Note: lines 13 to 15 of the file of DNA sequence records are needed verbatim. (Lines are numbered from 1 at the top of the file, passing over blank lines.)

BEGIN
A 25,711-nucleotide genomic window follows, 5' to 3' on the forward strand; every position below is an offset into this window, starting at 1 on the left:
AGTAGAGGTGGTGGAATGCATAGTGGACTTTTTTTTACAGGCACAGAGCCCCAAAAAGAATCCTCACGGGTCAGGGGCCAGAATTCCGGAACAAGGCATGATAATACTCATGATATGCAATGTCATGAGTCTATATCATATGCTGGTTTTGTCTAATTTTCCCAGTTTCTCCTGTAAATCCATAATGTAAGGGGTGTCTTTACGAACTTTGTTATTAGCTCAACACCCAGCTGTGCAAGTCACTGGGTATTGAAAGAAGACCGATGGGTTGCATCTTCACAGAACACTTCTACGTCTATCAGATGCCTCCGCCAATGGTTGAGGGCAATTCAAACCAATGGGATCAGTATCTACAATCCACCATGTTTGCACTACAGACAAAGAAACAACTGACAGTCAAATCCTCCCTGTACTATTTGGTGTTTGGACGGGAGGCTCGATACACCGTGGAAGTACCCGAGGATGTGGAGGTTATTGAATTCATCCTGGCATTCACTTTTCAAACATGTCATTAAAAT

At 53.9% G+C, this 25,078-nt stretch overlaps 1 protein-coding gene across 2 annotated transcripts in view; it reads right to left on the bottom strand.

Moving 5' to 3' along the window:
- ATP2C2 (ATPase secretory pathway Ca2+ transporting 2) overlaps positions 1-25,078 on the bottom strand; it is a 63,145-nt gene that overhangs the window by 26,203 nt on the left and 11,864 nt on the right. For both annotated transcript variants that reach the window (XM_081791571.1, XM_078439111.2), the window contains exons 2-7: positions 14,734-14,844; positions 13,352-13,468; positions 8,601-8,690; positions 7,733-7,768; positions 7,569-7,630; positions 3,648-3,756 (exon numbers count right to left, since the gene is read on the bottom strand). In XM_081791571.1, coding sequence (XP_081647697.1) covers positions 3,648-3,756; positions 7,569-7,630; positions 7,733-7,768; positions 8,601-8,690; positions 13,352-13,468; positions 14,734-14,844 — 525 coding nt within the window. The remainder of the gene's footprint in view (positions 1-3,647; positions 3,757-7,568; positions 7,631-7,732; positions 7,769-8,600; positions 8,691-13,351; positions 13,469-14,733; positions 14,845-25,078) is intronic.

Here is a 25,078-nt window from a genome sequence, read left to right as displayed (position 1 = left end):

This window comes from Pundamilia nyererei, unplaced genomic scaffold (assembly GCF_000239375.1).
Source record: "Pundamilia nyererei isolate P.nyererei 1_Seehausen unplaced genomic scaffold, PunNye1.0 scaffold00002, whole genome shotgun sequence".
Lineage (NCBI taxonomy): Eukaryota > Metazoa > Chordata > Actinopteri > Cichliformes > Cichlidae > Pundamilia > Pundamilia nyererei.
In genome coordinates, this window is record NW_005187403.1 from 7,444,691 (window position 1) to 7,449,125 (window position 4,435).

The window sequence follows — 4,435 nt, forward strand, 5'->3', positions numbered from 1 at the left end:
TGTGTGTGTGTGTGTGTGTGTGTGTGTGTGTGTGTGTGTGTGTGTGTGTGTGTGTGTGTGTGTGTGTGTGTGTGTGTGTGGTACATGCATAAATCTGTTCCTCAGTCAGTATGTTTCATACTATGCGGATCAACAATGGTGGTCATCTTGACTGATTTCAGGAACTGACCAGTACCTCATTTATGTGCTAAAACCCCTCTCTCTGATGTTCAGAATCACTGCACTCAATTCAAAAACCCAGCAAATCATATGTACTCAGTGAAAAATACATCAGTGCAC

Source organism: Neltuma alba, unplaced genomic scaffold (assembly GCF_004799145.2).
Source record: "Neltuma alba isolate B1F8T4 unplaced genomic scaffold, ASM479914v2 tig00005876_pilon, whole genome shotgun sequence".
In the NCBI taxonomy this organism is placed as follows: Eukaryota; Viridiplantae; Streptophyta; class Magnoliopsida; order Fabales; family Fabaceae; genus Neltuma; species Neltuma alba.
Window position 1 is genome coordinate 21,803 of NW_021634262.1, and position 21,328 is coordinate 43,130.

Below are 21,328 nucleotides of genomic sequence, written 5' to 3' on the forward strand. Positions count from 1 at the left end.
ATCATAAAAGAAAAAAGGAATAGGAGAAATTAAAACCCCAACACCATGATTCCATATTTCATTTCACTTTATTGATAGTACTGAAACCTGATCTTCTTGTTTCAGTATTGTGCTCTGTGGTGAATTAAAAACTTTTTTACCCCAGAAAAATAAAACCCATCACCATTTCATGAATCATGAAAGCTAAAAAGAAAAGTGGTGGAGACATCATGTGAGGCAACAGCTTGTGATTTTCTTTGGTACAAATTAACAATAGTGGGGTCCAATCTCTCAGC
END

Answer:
Source organism: Neltuma alba, unplaced genomic scaffold (assembly GCF_004799145.2).
Source record: "Neltuma alba isolate B1F8T4 unplaced genomic scaffold, ASM479914v2 tig00005876_pilon, whole genome shotgun sequence".
In the NCBI taxonomy this organism is placed as follows: Eukaryota; Viridiplantae; Streptophyta; class Magnoliopsida; order Fabales; family Fabaceae; genus Neltuma; species Neltuma alba.